Early Age at First Birth Does Not Reduce Breast Cancer Risk in BRCA1/2 Carriers
According to the results of a study published in Breast Cancer Research and Treatment, the risk of breast cancer among women with a BRCA1 or BRCA2 mutation does not vary by age at first birth.
Inherited mutations in two genes-BRCA1 and BRCA2-have been found to greatly increase the lifetime risk of developing breast and ovarian cancer. Alterations in these genes can be passed down through either the mother’s or the father’s side of the family.
Among women with a BRCA1 or BRCA2 mutation, an important goal of research is to identify treatments, screening tools, and behavioral changes that can reduce the risk of developing breast cancer or improve early detection of cancer.
An early age at first birth has been shown to decrease breast cancer risk among women in the general population. It is uncertain, however, whether age at first birth influences breast cancer risk among women with a BRCA1 or BRCA2 mutation.
To explore the relationship between age at first birth and breast cancer risk in women with a BRCA1 or BRCA2 mutation, researchers conducted a study among 1,816 BRCA1/2 carriers with a history of breast cancer; they were evaluated with an age- and mutation-matched comparison group consisting of 1,816 BRCA1/2 carriers who did not have a history of breast cancer.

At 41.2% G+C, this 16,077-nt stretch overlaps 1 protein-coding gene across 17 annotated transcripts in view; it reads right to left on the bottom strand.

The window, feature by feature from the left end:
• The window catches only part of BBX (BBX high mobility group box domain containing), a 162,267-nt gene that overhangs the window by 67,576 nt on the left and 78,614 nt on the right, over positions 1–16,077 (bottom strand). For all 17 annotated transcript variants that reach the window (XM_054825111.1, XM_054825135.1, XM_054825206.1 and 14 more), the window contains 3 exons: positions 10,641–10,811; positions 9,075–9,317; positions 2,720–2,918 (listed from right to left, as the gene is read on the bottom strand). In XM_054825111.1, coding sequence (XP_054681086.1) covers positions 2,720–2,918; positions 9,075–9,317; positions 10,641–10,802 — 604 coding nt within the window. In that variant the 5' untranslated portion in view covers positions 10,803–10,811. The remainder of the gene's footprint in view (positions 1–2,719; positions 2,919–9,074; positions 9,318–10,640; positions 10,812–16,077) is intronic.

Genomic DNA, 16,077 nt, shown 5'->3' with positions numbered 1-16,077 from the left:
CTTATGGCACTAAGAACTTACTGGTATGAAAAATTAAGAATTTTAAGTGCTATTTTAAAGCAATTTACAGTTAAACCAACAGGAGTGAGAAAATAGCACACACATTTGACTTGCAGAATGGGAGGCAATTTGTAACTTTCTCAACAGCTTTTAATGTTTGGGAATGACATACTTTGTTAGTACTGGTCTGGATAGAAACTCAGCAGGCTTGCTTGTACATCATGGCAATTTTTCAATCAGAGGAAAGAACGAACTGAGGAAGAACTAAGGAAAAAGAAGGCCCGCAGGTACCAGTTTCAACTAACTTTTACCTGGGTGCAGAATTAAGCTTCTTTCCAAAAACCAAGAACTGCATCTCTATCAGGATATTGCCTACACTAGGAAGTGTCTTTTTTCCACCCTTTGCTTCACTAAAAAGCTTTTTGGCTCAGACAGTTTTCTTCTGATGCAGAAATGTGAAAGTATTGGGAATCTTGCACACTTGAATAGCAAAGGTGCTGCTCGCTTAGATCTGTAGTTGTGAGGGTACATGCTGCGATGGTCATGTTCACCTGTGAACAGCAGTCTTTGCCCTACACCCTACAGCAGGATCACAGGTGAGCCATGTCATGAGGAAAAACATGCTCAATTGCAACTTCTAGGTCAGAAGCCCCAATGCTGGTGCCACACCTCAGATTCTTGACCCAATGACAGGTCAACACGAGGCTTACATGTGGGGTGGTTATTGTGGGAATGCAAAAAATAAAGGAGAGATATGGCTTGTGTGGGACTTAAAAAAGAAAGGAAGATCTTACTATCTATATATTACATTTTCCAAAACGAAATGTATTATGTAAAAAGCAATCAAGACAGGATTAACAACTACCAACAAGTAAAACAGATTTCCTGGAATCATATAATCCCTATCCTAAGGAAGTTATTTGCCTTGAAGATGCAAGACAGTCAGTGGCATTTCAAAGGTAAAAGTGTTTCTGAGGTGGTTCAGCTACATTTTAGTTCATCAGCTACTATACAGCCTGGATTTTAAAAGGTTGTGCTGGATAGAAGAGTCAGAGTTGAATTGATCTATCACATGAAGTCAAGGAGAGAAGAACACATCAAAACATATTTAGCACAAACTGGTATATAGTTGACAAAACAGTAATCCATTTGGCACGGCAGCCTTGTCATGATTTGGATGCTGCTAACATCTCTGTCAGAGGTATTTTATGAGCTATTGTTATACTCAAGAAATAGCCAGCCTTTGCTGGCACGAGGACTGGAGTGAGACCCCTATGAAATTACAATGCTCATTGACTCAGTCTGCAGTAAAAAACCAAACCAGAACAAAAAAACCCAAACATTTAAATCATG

Among women who had given birth, age at first birth was similar among women who did and did not have a history of breast cancer.
The researchers conclude that in contrast to what has been observed among women in the general population, a young age at first birth does not appear to reduce the risk of breast cancer in women with a BRCA1 or BRCA2 mutation. Nevertheless, the researchers note that BRCA1/2 carriers who are considering a prophylactic oophorectomy (preventive removal of the ovaries) should try to complete their childbearing before the age of 40, when risk of ovarian cancer begins to rise.
Reference: Kotsopoulos J, Lubinski J, Lynch HT et al. Age at first birth and the risk of breast cancer in BRCA1 and BRCA2 mutation carriers. Breast Cancer Research and Treatment [early online publication]. January 24, 2007.
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